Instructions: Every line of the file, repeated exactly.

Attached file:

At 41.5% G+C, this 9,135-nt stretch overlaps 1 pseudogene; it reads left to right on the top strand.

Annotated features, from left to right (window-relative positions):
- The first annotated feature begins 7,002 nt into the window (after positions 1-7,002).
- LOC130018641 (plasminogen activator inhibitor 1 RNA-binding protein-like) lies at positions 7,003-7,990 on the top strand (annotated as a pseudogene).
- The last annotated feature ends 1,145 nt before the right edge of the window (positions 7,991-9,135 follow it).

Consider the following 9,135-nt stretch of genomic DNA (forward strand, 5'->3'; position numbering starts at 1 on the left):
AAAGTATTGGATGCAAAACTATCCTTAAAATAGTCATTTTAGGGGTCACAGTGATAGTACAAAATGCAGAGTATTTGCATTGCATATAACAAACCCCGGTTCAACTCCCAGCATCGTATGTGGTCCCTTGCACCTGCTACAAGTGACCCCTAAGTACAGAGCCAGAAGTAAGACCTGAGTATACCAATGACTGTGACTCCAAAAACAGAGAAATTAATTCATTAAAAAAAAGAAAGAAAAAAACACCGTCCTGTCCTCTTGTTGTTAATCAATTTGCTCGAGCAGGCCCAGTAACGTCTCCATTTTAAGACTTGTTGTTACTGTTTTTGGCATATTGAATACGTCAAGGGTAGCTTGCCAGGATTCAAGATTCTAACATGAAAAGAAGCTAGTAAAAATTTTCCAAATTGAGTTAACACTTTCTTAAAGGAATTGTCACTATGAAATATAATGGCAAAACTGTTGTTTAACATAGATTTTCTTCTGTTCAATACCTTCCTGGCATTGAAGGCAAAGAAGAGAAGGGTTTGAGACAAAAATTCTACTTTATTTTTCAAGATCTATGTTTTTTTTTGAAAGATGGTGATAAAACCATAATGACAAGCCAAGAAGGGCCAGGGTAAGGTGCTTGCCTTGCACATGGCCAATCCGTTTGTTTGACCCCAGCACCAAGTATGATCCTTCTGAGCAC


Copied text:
At 41.5% G+C, this 9,135-nt stretch overlaps 1 pseudogene; it reads left to right on the top strand.

Annotated features, from left to right (window-relative positions):
- The first annotated feature begins 7,002 nt into the window (after positions 1-7,002).
- LOC130018641 (plasminogen activator inhibitor 1 RNA-binding protein-like) lies at positions 7,003-7,990 on the top strand (annotated as a pseudogene).
- The last annotated feature ends 1,145 nt before the right edge of the window (positions 7,991-9,135 follow it).

Consider the following 9,135-nt stretch of genomic DNA (forward strand, 5'->3'; position numbering starts at 1 on the left):
AAAGTATTGGATGCAAAACTATCCTTAAAATAGTCATTTTAGGGGTCACAGTGATAGTACAAAATGCAGAGTATTTGCATTGCATATAACAAACCCCGGTTCAACTCCCAGCATCGTATGTGGTCCCTTGCACCTGCTACAAGTGACCCCTAAGTACAGAGCCAGAAGTAAGACCTGAGTATACCAATGACTGTGACTCCAAAAACAGAGAAATTAATTCATTAAAAAAAAGAAAGAAAAAAACACCGTCCTGTCCTCTTGTTGTTAATCAATTTGCTCGAGCAGGCCCAGTAACGTCTCCATTTTAAGACTTGTTGTTACTGTTTTTGGCATATTGAATACGTCAAGGGTAGCTTGCCAGGATTCAAGATTCTAACATGAAAAGAAGCTAGTAAAAATTTTCCAAATTGAGTTAACACTTTCTTAAAGGAATTGTCACTATGAAATATAATGGCAAAACTGTTGTTTAACATAGATTTTCTTCTGTTCAATACCTTCCTGGCATTGAAGGCAAAGAAGAGAAGGGTTTGAGACAAAAATTCTACTTTATTTTTCAAGATCTATGTTTTTTTTTGAAAGATGGTGATAAAACCATAATGACAAGCCAAGAAGGGCCAGGGTAAGGTGCTTGCCTTGCACATGGCCAATCCGTTTGTTTGACCCCAGCACCAAGTATGATCCTTCTGAGCAC